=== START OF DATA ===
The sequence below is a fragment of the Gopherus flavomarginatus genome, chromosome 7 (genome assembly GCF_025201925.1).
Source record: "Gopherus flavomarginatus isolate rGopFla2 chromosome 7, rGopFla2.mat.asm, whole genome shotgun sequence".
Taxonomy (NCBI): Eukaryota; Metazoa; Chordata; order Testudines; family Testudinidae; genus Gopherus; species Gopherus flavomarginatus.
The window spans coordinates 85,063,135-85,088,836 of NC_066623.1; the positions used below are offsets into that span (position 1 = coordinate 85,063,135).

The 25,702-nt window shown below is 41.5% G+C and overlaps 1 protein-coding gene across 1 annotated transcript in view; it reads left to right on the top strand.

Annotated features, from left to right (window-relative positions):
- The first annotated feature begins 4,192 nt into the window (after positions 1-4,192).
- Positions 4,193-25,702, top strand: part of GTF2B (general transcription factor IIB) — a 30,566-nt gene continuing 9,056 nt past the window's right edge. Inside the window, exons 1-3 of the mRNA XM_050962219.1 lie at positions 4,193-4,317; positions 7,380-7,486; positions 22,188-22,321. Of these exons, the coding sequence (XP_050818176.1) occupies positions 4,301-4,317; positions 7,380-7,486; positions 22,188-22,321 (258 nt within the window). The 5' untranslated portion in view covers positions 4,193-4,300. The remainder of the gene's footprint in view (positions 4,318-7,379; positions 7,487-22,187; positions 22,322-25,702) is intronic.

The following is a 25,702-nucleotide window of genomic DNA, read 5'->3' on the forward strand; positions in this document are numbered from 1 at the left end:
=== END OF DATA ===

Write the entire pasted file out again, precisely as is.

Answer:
The sequence below is a fragment of the Gopherus flavomarginatus genome, chromosome 7 (genome assembly GCF_025201925.1).
Source record: "Gopherus flavomarginatus isolate rGopFla2 chromosome 7, rGopFla2.mat.asm, whole genome shotgun sequence".
Taxonomy (NCBI): Eukaryota; Metazoa; Chordata; order Testudines; family Testudinidae; genus Gopherus; species Gopherus flavomarginatus.
The window spans coordinates 85,063,135-85,088,836 of NC_066623.1; the positions used below are offsets into that span (position 1 = coordinate 85,063,135).

The 25,702-nt window shown below is 41.5% G+C and overlaps 1 protein-coding gene across 1 annotated transcript in view; it reads left to right on the top strand.

Annotated features, from left to right (window-relative positions):
- The first annotated feature begins 4,192 nt into the window (after positions 1-4,192).
- Positions 4,193-25,702, top strand: part of GTF2B (general transcription factor IIB) — a 30,566-nt gene continuing 9,056 nt past the window's right edge. Inside the window, exons 1-3 of the mRNA XM_050962219.1 lie at positions 4,193-4,317; positions 7,380-7,486; positions 22,188-22,321. Of these exons, the coding sequence (XP_050818176.1) occupies positions 4,301-4,317; positions 7,380-7,486; positions 22,188-22,321 (258 nt within the window). The 5' untranslated portion in view covers positions 4,193-4,300. The remainder of the gene's footprint in view (positions 4,318-7,379; positions 7,487-22,187; positions 22,322-25,702) is intronic.

The following is a 25,702-nucleotide window of genomic DNA, read 5'->3' on the forward strand; positions in this document are numbered from 1 at the left end: